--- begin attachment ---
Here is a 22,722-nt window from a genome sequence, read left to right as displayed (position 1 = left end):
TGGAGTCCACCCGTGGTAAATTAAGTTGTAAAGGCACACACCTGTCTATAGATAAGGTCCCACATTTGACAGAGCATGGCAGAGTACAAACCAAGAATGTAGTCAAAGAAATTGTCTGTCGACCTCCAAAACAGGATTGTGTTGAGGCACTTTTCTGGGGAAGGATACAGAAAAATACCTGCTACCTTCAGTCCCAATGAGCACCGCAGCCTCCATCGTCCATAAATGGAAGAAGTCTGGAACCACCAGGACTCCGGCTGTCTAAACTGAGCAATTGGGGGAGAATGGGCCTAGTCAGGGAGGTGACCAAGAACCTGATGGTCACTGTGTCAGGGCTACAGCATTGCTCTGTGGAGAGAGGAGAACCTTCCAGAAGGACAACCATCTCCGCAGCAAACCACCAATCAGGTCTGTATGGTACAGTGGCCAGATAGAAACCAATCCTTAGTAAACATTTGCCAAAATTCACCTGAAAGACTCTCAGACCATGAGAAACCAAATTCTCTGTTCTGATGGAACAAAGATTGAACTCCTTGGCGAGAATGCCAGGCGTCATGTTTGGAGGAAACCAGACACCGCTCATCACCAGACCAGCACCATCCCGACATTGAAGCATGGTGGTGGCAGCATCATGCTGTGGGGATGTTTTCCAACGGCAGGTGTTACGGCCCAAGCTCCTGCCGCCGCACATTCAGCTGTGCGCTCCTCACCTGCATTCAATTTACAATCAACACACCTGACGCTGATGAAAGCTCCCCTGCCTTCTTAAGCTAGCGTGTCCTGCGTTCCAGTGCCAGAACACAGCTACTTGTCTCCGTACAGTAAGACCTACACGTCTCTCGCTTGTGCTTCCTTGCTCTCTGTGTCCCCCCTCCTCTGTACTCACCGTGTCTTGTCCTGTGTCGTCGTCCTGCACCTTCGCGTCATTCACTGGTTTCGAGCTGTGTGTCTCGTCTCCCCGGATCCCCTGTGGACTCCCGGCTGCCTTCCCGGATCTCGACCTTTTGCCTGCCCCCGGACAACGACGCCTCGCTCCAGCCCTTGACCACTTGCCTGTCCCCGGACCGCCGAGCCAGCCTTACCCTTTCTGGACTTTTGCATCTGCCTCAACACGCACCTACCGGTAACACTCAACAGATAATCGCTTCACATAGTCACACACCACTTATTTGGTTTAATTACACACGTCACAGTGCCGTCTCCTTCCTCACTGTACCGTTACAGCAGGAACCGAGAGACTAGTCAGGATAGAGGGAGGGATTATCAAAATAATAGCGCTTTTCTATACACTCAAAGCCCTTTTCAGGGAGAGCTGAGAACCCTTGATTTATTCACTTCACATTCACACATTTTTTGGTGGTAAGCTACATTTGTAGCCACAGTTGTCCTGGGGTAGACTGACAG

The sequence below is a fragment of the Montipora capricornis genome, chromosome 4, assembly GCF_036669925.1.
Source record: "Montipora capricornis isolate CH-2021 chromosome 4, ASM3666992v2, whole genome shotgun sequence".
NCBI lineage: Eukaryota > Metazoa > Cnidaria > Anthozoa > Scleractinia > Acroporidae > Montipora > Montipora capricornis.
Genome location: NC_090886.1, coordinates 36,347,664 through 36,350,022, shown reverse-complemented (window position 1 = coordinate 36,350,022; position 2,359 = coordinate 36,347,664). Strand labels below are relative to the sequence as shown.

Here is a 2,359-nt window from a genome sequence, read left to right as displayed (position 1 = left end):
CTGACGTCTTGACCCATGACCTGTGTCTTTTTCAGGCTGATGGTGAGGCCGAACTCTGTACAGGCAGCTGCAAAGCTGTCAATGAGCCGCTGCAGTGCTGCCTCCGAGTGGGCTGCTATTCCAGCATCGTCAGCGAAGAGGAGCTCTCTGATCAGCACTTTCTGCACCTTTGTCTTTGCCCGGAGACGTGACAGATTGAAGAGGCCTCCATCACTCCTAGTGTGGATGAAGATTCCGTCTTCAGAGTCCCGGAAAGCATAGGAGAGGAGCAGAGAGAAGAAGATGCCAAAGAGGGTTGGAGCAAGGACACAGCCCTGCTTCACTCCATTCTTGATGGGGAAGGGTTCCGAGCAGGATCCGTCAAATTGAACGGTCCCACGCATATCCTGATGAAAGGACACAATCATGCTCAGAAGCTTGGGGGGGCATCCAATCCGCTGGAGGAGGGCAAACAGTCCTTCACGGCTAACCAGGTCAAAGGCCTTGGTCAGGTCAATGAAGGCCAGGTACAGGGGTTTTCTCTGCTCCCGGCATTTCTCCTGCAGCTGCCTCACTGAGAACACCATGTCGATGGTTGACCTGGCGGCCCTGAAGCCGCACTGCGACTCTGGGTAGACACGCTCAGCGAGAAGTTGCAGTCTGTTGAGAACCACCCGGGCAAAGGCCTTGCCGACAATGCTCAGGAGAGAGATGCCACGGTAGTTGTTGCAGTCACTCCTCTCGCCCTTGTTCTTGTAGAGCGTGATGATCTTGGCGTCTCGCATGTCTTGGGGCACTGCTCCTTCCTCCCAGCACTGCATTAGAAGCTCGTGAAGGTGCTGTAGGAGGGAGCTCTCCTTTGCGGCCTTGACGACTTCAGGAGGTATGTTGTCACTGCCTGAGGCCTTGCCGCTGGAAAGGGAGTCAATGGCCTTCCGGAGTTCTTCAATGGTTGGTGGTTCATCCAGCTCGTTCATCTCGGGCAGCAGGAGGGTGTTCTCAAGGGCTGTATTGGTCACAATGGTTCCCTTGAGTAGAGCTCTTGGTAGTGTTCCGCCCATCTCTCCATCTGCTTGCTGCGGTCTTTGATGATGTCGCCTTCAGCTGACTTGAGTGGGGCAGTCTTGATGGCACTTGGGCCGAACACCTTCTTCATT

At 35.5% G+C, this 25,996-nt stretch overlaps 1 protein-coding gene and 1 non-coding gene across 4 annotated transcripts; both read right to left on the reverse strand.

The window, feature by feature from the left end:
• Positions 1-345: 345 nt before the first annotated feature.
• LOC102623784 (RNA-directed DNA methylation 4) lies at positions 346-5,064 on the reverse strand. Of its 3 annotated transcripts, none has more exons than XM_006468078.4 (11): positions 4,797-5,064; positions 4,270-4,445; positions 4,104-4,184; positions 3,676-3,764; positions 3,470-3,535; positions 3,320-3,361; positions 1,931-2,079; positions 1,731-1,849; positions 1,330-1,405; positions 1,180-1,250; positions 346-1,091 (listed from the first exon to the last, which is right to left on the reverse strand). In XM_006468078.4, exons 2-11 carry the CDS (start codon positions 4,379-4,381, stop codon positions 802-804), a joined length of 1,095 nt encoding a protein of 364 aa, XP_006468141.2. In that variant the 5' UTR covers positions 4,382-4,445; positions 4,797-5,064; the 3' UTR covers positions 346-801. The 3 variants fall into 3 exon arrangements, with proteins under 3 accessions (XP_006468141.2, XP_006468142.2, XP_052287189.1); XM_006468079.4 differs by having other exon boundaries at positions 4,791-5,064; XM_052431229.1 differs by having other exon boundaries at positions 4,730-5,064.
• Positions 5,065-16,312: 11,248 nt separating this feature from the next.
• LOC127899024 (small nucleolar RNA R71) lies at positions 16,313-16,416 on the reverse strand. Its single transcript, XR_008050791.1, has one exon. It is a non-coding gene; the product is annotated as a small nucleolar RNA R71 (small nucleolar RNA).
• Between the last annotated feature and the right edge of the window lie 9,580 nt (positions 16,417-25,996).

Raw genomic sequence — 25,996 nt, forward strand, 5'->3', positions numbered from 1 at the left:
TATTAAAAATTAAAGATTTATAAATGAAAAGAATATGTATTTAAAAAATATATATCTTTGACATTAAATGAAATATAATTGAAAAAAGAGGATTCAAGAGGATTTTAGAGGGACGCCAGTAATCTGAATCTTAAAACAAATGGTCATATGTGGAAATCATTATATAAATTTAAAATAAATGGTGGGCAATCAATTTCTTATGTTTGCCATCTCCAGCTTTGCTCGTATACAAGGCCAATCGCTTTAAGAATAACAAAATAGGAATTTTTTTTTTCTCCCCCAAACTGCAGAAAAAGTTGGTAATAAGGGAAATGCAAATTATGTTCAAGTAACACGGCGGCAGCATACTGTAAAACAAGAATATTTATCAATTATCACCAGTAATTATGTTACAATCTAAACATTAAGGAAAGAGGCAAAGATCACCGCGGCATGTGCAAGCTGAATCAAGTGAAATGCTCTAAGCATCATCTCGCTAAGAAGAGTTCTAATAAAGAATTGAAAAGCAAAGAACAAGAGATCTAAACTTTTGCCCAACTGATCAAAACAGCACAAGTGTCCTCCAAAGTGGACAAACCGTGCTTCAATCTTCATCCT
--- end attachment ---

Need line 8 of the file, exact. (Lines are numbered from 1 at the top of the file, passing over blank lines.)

CTGACGTCTTGACCCATGACCTGTGTCTTTTTCAGGCTGATGGTGAGGCCGAACTCTGTACAGGCAGCTGCAAAGCTGTCAATGAGCCGCTGCAGTGCTGCCTCCGAGTGGGCTGCTATTCCAGCATCGTCAGCGAAGAGGAGCTCTCTGATCAGCACTTTCTGCACCTTTGTCTTTGCCCGGAGACGTGACAGATTGAAGAGGCCTCCATCACTCCTAGTGTGGATGAAGATTCCGTCTTCAGAGTCCCGGAAAGCATAGGAGAGGAGCAGAGAGAAGAAGATGCCAAAGAGGGTTGGAGCAAGGACACAGCCCTGCTTCACTCCATTCTTGATGGGGAAGGGTTCCGAGCAGGATCCGTCAAATTGAACGGTCCCACGCATATCCTGATGAAAGGACACAATCATGCTCAGAAGCTTGGGGGGGCATCCAATCCGCTGGAGGAGGGCAAACAGTCCTTCACGGCTAACCAGGTCAAAGGCCTTGGTCAGGTCAATGAAGGCCAGGTACAGGGGTTTTCTCTGCTCCCGGCATTTCTCCTGCAGCTGCCTCACTGAGAACACCATGTCGATGGTTGACCTGGCGGCCCTGAAGCCGCACTGCGACTCTGGGTAGACACGCTCAGCGAGAAGTTGCAGTCTGTTGAGAACCACCCGGGCAAAGGCCTTGCCGACAATGCTCAGGAGAGAGATGCCACGGTAGTTGTTGCAGTCACTCCTCTCGCCCTTGTTCTTGTAGAGCGTGATGATCTTGGCGTCTCGCATGTCTTGGGGCACTGCTCCTTCCTCCCAGCACTGCATTAGAAGCTCGTGAAGGTGCTGTAGGAGGGAGCTCTCCTTTGCGGCCTTGACGACTTCAGGAGGTATGTTGTCACTGCCTGAGGCCTTGCCGCTGGAAAGGGAGTCAATGGCCTTCCGGAGTTCTTCAATGGTTGGTGGTTCATCCAGCTCGTTCATCTCGGGCAGCAGGAGGGTGTTCTCAAGGGCTGTATTGGTCACAATGGTTCCCTTGAGTAGAGCTCTTGGTAGTGTTCCGCCCATCTCTCCATCTGCTTGCTGCGGTCTTTGATGATGTCGCCTTCAGCTGACTTGAGTGGGGCAGTCTTGATGGCACTTGGGCCGAACACCTTCTTCATT